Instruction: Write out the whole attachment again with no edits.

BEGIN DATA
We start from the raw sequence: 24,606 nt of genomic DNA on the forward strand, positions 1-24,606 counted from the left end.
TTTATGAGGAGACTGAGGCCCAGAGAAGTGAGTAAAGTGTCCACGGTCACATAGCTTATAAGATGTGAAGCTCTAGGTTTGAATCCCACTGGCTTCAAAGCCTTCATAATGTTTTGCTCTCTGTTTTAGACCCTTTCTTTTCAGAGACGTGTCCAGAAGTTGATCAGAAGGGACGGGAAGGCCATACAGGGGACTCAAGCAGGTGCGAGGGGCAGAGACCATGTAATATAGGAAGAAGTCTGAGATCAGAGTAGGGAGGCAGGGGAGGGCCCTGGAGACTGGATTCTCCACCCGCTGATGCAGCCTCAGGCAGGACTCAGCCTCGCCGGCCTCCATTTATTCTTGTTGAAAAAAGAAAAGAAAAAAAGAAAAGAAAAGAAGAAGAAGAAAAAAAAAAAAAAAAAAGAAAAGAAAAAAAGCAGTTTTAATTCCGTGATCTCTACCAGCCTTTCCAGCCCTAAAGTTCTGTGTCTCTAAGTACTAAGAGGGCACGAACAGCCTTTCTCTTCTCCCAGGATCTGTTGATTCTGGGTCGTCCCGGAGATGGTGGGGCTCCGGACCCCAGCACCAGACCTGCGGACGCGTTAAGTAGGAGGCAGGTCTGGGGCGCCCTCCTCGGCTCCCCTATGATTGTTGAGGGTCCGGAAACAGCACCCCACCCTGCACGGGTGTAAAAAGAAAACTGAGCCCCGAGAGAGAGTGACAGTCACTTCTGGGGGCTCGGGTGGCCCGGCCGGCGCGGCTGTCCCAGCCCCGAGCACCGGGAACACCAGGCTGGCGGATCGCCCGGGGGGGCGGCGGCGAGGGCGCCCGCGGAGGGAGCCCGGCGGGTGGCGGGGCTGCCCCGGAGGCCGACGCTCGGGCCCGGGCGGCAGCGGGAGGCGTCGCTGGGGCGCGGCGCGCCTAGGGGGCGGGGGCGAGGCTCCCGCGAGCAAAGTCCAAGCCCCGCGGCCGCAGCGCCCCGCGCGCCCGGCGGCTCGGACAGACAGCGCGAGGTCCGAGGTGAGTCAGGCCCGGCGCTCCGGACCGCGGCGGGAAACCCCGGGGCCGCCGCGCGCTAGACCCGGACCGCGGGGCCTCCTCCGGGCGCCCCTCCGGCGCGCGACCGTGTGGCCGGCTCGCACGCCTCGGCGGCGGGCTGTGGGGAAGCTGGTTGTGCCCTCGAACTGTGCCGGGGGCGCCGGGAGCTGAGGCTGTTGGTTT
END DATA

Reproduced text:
We start from the raw sequence: 24,606 nt of genomic DNA on the forward strand, positions 1-24,606 counted from the left end.
TTTATGAGGAGACTGAGGCCCAGAGAAGTGAGTAAAGTGTCCACGGTCACATAGCTTATAAGATGTGAAGCTCTAGGTTTGAATCCCACTGGCTTCAAAGCCTTCATAATGTTTTGCTCTCTGTTTTAGACCCTTTCTTTTCAGAGACGTGTCCAGAAGTTGATCAGAAGGGACGGGAAGGCCATACAGGGGACTCAAGCAGGTGCGAGGGGCAGAGACCATGTAATATAGGAAGAAGTCTGAGATCAGAGTAGGGAGGCAGGGGAGGGCCCTGGAGACTGGATTCTCCACCCGCTGATGCAGCCTCAGGCAGGACTCAGCCTCGCCGGCCTCCATTTATTCTTGTTGAAAAAAGAAAAGAAAAAAAGAAAAGAAAAGAAGAAGAAGAAAAAAAAAAAAAAAAAAGAAAAGAAAAAAAGCAGTTTTAATTCCGTGATCTCTACCAGCCTTTCCAGCCCTAAAGTTCTGTGTCTCTAAGTACTAAGAGGGCACGAACAGCCTTTCTCTTCTCCCAGGATCTGTTGATTCTGGGTCGTCCCGGAGATGGTGGGGCTCCGGACCCCAGCACCAGACCTGCGGACGCGTTAAGTAGGAGGCAGGTCTGGGGCGCCCTCCTCGGCTCCCCTATGATTGTTGAGGGTCCGGAAACAGCACCCCACCCTGCACGGGTGTAAAAAGAAAACTGAGCCCCGAGAGAGAGTGACAGTCACTTCTGGGGGCTCGGGTGGCCCGGCCGGCGCGGCTGTCCCAGCCCCGAGCACCGGGAACACCAGGCTGGCGGATCGCCCGGGGGGGCGGCGGCGAGGGCGCCCGCGGAGGGAGCCCGGCGGGTGGCGGGGCTGCCCCGGAGGCCGACGCTCGGGCCCGGGCGGCAGCGGGAGGCGTCGCTGGGGCGCGGCGCGCCTAGGGGGCGGGGGCGAGGCTCCCGCGAGCAAAGTCCAAGCCCCGCGGCCGCAGCGCCCCGCGCGCCCGGCGGCTCGGACAGACAGCGCGAGGTCCGAGGTGAGTCAGGCCCGGCGCTCCGGACCGCGGCGGGAAACCCCGGGGCCGCCGCGCGCTAGACCCGGACCGCGGGGCCTCCTCCGGGCGCCCCTCCGGCGCGCGACCGTGTGGCCGGCTCGCACGCCTCGGCGGCGGGCTGTGGGGAAGCTGGTTGTGCCCTCGAACTGTGCCGGGGGCGCCGGGAGCTGAGGCTGTTGGTTT